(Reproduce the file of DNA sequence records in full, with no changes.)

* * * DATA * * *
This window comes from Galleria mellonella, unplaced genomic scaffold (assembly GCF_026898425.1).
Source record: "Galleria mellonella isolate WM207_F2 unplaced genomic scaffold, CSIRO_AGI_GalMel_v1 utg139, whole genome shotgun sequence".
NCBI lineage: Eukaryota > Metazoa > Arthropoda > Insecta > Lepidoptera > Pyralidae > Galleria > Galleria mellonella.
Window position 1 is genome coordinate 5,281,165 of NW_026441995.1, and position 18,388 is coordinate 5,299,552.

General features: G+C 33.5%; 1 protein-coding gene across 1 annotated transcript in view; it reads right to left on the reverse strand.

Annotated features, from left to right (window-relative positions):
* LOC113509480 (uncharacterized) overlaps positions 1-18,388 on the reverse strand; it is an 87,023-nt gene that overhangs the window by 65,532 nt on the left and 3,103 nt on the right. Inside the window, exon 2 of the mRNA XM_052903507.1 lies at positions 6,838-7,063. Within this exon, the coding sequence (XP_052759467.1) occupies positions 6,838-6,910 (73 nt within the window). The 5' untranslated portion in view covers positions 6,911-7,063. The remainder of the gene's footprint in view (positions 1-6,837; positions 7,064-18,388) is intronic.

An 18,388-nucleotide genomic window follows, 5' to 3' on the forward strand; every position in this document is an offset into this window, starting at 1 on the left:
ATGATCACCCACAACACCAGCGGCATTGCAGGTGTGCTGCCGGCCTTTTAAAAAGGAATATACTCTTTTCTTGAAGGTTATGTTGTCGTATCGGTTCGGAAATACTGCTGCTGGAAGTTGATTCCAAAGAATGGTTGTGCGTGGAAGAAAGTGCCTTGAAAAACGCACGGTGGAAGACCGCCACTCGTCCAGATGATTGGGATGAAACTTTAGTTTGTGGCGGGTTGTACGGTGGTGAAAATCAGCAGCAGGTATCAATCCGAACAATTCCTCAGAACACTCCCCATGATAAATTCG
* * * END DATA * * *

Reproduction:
This window comes from Galleria mellonella, unplaced genomic scaffold (assembly GCF_026898425.1).
Source record: "Galleria mellonella isolate WM207_F2 unplaced genomic scaffold, CSIRO_AGI_GalMel_v1 utg139, whole genome shotgun sequence".
NCBI lineage: Eukaryota > Metazoa > Arthropoda > Insecta > Lepidoptera > Pyralidae > Galleria > Galleria mellonella.
Window position 1 is genome coordinate 5,281,165 of NW_026441995.1, and position 18,388 is coordinate 5,299,552.

General features: G+C 33.5%; 1 protein-coding gene across 1 annotated transcript in view; it reads right to left on the reverse strand.

Annotated features, from left to right (window-relative positions):
* LOC113509480 (uncharacterized) overlaps positions 1-18,388 on the reverse strand; it is an 87,023-nt gene that overhangs the window by 65,532 nt on the left and 3,103 nt on the right. Inside the window, exon 2 of the mRNA XM_052903507.1 lies at positions 6,838-7,063. Within this exon, the coding sequence (XP_052759467.1) occupies positions 6,838-6,910 (73 nt within the window). The 5' untranslated portion in view covers positions 6,911-7,063. The remainder of the gene's footprint in view (positions 1-6,837; positions 7,064-18,388) is intronic.

An 18,388-nucleotide genomic window follows, 5' to 3' on the forward strand; every position in this document is an offset into this window, starting at 1 on the left:
ATGATCACCCACAACACCAGCGGCATTGCAGGTGTGCTGCCGGCCTTTTAAAAAGGAATATACTCTTTTCTTGAAGGTTATGTTGTCGTATCGGTTCGGAAATACTGCTGCTGGAAGTTGATTCCAAAGAATGGTTGTGCGTGGAAGAAAGTGCCTTGAAAAACGCACGGTGGAAGACCGCCACTCGTCCAGATGATTGGGATGAAACTTTAGTTTGTGGCGGGTTGTACGGTGGTGAAAATCAGCAGCAGGTATCAATCCGAACAATTCCTCAGAACACTCCCCATGATAAATTCG